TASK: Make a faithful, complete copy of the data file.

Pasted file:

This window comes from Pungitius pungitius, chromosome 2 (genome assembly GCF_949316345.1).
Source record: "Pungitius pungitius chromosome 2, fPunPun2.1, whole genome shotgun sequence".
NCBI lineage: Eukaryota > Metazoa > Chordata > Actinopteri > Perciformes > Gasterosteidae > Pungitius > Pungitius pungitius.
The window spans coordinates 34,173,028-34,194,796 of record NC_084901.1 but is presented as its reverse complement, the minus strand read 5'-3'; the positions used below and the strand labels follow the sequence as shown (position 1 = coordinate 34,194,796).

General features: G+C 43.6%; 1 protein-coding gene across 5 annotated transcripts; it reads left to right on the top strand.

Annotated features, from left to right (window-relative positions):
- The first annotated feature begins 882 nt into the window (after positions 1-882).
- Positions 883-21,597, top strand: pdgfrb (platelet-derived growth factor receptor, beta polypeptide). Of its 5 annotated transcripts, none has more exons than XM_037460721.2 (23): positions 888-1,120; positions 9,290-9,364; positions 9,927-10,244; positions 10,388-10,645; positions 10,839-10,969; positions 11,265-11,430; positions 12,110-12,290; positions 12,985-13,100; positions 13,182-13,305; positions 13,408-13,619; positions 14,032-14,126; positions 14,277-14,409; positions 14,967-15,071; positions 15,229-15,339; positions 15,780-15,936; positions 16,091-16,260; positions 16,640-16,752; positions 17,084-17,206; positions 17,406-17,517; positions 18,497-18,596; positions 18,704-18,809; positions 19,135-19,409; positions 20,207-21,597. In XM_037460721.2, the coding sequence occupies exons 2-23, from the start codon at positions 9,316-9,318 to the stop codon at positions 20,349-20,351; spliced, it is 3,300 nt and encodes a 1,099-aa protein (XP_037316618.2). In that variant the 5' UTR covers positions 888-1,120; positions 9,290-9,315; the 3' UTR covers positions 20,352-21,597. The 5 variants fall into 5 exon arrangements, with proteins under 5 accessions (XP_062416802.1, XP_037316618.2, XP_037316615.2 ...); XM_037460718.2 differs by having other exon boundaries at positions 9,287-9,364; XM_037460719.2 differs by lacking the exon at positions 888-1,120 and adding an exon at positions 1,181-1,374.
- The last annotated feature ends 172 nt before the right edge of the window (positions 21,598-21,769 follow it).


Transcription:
This window comes from Pungitius pungitius, chromosome 2 (genome assembly GCF_949316345.1).
Source record: "Pungitius pungitius chromosome 2, fPunPun2.1, whole genome shotgun sequence".
NCBI lineage: Eukaryota > Metazoa > Chordata > Actinopteri > Perciformes > Gasterosteidae > Pungitius > Pungitius pungitius.
The window spans coordinates 34,173,028-34,194,796 of record NC_084901.1 but is presented as its reverse complement, the minus strand read 5'-3'; the positions used below and the strand labels follow the sequence as shown (position 1 = coordinate 34,194,796).

General features: G+C 43.6%; 1 protein-coding gene across 5 annotated transcripts; it reads left to right on the top strand.

Annotated features, from left to right (window-relative positions):
- The first annotated feature begins 882 nt into the window (after positions 1-882).
- Positions 883-21,597, top strand: pdgfrb (platelet-derived growth factor receptor, beta polypeptide). Of its 5 annotated transcripts, none has more exons than XM_037460721.2 (23): positions 888-1,120; positions 9,290-9,364; positions 9,927-10,244; positions 10,388-10,645; positions 10,839-10,969; positions 11,265-11,430; positions 12,110-12,290; positions 12,985-13,100; positions 13,182-13,305; positions 13,408-13,619; positions 14,032-14,126; positions 14,277-14,409; positions 14,967-15,071; positions 15,229-15,339; positions 15,780-15,936; positions 16,091-16,260; positions 16,640-16,752; positions 17,084-17,206; positions 17,406-17,517; positions 18,497-18,596; positions 18,704-18,809; positions 19,135-19,409; positions 20,207-21,597. In XM_037460721.2, the coding sequence occupies exons 2-23, from the start codon at positions 9,316-9,318 to the stop codon at positions 20,349-20,351; spliced, it is 3,300 nt and encodes a 1,099-aa protein (XP_037316618.2). In that variant the 5' UTR covers positions 888-1,120; positions 9,290-9,315; the 3' UTR covers positions 20,352-21,597. The 5 variants fall into 5 exon arrangements, with proteins under 5 accessions (XP_062416802.1, XP_037316618.2, XP_037316615.2 ...); XM_037460718.2 differs by having other exon boundaries at positions 9,287-9,364; XM_037460719.2 differs by lacking the exon at positions 888-1,120 and adding an exon at positions 1,181-1,374.
- The last annotated feature ends 172 nt before the right edge of the window (positions 21,598-21,769 follow it).